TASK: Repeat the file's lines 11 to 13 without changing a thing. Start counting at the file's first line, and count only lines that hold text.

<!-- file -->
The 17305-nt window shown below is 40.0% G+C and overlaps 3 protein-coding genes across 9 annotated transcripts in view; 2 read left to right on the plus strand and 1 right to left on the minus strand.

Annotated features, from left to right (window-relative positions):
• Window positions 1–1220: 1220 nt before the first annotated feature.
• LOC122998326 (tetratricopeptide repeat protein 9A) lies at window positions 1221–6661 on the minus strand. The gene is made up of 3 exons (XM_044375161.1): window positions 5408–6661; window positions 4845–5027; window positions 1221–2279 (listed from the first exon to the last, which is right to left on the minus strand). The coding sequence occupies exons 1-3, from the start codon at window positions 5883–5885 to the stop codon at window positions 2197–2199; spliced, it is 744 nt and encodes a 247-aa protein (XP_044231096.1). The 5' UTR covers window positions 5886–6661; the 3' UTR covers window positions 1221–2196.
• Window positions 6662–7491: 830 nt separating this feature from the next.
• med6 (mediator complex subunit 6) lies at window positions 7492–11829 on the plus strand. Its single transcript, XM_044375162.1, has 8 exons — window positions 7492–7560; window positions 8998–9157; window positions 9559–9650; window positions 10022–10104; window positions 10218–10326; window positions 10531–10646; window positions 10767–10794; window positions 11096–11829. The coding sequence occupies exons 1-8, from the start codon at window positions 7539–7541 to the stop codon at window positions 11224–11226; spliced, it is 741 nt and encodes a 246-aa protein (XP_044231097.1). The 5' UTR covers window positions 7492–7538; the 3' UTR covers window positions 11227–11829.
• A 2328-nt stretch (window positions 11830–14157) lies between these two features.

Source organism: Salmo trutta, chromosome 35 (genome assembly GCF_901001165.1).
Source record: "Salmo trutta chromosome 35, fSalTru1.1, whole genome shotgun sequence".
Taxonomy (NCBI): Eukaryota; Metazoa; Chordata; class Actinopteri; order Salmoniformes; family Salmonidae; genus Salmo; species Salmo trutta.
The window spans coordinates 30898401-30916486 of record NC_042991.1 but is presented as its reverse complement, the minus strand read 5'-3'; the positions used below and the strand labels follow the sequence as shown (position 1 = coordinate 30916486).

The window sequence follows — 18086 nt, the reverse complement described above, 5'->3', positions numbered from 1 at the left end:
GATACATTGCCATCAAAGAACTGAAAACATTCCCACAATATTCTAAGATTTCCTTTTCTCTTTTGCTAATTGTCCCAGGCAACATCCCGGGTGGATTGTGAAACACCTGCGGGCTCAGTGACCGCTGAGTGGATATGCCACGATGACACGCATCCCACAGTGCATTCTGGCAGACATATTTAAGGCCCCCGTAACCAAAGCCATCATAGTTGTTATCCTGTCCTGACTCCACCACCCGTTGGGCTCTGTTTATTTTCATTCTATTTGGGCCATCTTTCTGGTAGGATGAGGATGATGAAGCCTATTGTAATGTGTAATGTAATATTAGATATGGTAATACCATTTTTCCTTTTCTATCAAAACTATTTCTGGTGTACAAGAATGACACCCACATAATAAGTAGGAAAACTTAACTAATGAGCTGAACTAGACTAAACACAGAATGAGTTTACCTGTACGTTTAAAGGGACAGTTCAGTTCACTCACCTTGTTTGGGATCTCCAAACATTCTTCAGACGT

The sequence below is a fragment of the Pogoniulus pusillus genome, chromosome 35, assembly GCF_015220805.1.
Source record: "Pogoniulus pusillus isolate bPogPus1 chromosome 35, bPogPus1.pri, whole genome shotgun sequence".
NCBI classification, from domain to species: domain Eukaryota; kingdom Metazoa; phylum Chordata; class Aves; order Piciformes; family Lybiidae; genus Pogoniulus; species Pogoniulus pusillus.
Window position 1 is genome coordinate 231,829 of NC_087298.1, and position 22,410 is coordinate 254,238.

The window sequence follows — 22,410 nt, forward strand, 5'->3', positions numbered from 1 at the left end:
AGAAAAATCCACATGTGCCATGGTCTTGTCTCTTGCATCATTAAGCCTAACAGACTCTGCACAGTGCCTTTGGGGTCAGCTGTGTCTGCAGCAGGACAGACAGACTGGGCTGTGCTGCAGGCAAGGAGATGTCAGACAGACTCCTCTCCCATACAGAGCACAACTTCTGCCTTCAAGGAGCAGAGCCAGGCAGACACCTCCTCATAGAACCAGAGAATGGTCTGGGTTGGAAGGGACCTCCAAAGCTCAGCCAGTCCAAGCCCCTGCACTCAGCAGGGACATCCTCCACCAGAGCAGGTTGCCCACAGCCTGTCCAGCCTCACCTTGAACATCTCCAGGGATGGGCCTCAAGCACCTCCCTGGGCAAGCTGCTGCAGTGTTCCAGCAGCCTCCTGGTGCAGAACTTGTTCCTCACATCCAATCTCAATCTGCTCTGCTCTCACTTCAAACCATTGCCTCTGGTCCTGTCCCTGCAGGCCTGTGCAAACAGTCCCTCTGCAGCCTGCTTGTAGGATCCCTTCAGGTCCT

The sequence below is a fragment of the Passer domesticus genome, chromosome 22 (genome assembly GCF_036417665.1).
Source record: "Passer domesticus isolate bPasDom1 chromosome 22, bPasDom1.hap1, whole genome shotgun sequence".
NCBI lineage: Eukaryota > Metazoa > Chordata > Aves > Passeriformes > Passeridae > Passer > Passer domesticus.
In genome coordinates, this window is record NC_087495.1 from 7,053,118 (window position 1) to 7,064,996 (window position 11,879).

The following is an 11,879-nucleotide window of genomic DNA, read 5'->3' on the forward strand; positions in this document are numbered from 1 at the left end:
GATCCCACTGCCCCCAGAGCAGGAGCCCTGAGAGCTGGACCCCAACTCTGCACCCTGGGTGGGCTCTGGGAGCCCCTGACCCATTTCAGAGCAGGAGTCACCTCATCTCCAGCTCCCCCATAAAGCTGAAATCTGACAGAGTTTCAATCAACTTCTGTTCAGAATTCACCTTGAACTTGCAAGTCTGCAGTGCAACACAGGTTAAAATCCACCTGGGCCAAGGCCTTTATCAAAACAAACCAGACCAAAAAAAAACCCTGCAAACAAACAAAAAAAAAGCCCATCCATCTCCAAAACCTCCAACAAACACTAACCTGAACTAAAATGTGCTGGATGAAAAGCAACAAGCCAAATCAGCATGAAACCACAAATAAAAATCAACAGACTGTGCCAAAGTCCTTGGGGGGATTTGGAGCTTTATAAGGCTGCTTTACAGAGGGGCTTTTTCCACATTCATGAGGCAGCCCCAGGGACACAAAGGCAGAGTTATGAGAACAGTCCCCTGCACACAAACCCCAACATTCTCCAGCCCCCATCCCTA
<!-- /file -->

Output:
The window spans coordinates 30898401-30916486 of record NC_042991.1 but is presented as its reverse complement, the minus strand read 5'-3'; the positions used below and the strand labels follow the sequence as shown (position 1 = coordinate 30916486).

The window sequence follows — 18086 nt, the reverse complement described above, 5'->3', positions numbered from 1 at the left end:
GATACATTGCCATCAAAGAACTGAAAACATTCCCACAATATTCTAAGATTTCCTTTTCTCTTTTGCTAATTGTCCCAGGCAACATCCCGGGTGGATTGTGAAACACCTGCGGGCTCAGTGACCGCTGAGTGGATATGCCACGATGACACGCATCCCACAGTGCATTCTGGCAGACATATTTAAGGCCCCCGTAACCAAAGCCATCATAGTTGTTATCCTGTCCTGACTCCACCACCCGTTGGGCTCTGTTTATTTTCATTCTATTTGGGCCATCTTTCTGGTAGGATGAGGATGATGAAGCCTATTGTAATGTGTAATGTAATATTAGATATGGTAATACCATTTTTCCTTTTCTATCAAAACTATTTCTGGTGTACAAGAATGACACCCACATAATAAGTAGGAAAACTTAACTAATGAGCTGAACTAGACTAAACACAGAATGAGTTTACCTGTACGTTTAAAGGGACAGTTCAGTTCACTCACCTTGTTTGGGATCTCCAAACATTCTTCAGACGT